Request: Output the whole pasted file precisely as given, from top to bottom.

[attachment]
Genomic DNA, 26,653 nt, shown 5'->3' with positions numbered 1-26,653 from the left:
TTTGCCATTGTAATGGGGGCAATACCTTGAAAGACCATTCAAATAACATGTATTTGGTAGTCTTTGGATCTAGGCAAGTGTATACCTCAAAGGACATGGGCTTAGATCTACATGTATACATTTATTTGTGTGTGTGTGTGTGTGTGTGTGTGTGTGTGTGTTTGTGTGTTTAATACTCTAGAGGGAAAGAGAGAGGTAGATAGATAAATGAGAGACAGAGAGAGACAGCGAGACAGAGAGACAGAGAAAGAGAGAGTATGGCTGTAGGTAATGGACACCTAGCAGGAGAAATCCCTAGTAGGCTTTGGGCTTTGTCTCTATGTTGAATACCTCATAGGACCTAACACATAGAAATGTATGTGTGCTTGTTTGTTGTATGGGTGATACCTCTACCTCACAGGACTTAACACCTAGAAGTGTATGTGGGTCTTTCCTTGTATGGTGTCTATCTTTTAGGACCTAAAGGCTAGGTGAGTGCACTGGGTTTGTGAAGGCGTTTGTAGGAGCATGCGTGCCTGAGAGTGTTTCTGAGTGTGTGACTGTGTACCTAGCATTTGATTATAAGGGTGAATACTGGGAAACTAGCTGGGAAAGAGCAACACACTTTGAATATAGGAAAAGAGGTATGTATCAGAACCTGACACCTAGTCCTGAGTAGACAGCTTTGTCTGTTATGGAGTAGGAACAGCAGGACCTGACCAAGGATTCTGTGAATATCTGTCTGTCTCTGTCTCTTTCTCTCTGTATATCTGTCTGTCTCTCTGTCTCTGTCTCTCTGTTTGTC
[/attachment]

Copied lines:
Genomic DNA, 26,653 nt, shown 5'->3' with positions numbered 1-26,653 from the left:
TTTGCCATTGTAATGGGGGCAATACCTTGAAAGACCATTCAAATAACATGTATTTGGTAGTCTTTGGATCTAGGCAAGTGTATACCTCAAAGGACATGGGCTTAGATCTACATGTATACATTTATTTGTGTGTGTGTGTGTGTGTGTGTGTGTGTGTGTGTTTGTGTGTTTAATACTCTAGAGGGAAAGAGAGAGGTAGATAGATAAATGAGAGACAGAGAGAGACAGCGAGACAGAGAGACAGAGAAAGAGAGAGTATGGCTGTAGGTAATGGACACCTAGCAGGAGAAATCCCTAGTAGGCTTTGGGCTTTGTCTCTATGTTGAATACCTCATAGGACCTAACACATAGAAATGTATGTGTGCTTGTTTGTTGTATGGGTGATACCTCTACCTCACAGGACTTAACACCTAGAAGTGTATGTGGGTCTTTCCTTGTATGGTGTCTATCTTTTAGGACCTAAAGGCTAGGTGAGTGCACTGGGTTTGTGAAGGCGTTTGTAGGAGCATGCGTGCCTGAGAGTGTTTCTGAGTGTGTGACTGTGTACCTAGCATTTGATTATAAGGGTGAATACTGGGAAACTAGCTGGGAAAGAGCAACACACTTTGAATATAGGAAAAGAGGTATGTATCAGAACCTGACACCTAGTCCTGAGTAGACAGCTTTGTCTGTTATGGAGTAGGAACAGCAGGACCTGACCAAGGATTCTGTGAATATCTGTCTGTCTCTGTCTCTTTCTCTCTGTATATCTGTCTGTCTCTCTGTCTCTGTCTCTCTGTTTGTC